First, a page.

Perspective On Children’s Nutrition—Paying For Peace Of Mind?
Thursday, March 28th, 2019
Key nutrition themes such as children’s and maternal nutrition will drive consumer purchasing, particularly as the story of their lifestyle benefit becomes more common. By Natasha Telles D’Costa, Director, Agriculture & Nutrition, APAC, Frost & Sullivan.
Hippocrates famously wrote: “let food be thy medicine and medicine thy food”. The relevance of that one sentence has never been more on point than in the APAC diaspora today where “eating well is seen as a form of self-respect”. Despite this, there is a growing a generation of children that continue to battle inadequate nutrition from both ends of the economic spectrum.
As affluence has grown in APAC, the initial splurging has given way to a need for food to have value aside from just being a source of general nutrition. Unlike a generation ago, children today are key influencers of the family pantry, leading to companies doubling investment into this sector particularly in the increasingly Westernised Asian markets.
As APAC ages at a faster rate than the rest of the world, the upcoming economic burden on the children of today will be immense, leading them to work longer than any generation before them. This will drive governments and private enterprises alike to begin looking at their nutrition to enable healthy children to grow into healthier valuable adults.
Children’s Nutrition In APAC: Where Will Focus Shift?
Better Nutrition As The Source Of All Aspiration?
The APAC market is characterised by a fast-paced, education-driven consumer base with a growing focus on aspirations that enable success. Children tend to be the focus demographic for this thought process as consumers choose to limit offspring numbers to provide better value to smaller families. Nutrition and food safety tend to trump these aspirations across the region. Below are key themes which influence successful children’s nutritional products across APAC.
- Traceable Stories: As APAC continues to spend between 5 to 10 billion USD per year on dealing with food scams, the focus on safe food for the young has never been a greater value influencer. Baby food in particular is a key area focussing on providing stories of traceability as a premium feature. Countries such as Australia will lead the way from an export potential by focussing on “free-from” food options targeted at child nutrition.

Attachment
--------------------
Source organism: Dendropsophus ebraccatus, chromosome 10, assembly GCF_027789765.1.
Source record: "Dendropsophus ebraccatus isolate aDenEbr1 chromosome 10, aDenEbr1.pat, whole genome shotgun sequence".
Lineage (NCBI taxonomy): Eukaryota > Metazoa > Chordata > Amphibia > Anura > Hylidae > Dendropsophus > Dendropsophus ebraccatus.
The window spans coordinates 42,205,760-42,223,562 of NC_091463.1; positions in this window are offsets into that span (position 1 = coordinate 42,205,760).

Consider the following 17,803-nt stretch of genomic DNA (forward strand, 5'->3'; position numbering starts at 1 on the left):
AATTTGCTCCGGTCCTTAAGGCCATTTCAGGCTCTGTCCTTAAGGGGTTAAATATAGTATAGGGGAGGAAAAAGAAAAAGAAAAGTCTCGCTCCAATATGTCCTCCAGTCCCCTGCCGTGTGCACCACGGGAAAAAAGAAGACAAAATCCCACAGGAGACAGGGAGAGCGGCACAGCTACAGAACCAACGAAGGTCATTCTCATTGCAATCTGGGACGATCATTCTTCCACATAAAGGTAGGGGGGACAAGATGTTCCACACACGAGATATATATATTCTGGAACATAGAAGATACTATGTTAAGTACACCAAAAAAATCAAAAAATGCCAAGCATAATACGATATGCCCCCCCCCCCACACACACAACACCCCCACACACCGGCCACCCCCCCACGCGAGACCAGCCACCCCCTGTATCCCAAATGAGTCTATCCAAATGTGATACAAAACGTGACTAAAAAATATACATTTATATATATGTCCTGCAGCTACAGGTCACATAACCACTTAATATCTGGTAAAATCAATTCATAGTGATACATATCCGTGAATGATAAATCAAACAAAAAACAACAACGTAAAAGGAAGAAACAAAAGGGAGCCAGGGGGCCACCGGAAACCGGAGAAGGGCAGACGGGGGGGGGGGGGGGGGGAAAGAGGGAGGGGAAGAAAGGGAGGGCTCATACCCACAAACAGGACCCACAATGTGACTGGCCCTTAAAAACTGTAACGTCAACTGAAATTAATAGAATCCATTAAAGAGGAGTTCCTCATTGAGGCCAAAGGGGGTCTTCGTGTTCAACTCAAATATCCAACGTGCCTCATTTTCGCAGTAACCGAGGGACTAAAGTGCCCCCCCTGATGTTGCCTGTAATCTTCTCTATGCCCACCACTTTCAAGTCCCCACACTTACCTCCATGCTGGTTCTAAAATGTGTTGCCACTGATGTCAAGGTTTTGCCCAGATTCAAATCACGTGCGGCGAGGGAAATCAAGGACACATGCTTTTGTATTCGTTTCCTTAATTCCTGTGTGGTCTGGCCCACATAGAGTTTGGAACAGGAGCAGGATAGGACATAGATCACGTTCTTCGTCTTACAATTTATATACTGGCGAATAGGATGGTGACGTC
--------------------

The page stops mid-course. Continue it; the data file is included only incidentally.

- Functional Beverages Will Lead The Way: No sector will dominate child nutrition more than functional beverages. In Asia, these formats will be used as key areas for micronutrient-fortified drinks such as those being sold by companies such as Tipco in Thailand.Iron deficiency in particular will be the focus for several manufacturers who aim to address what is seen as a growing epidemic for children. The dairy beverage sector will witness the entry of several non-dairy companies into this space aiming to get a share of this market. Children’s fortified beverages currently account for less than 2 percent of the 30 billion USD APAC functional beverage market but is growing at 9 to 10 percent YOY in 2018.
- Probiotics—A Key Nutritional Story: As the theme of dairy continues to draw value in the protein-focussed APAC markets, probiotic launches will double. Japanese companies such as Yakult will continue to look at Asian markets as an obvious launch area given the growing digestive diseases and antibiotic fears in markets such as Indonesia and Malaysia. This will drive the launch of microbiome awareness within the child nutrition sector and subsequently, growing interest in probiotics focussed on children’s digestive health.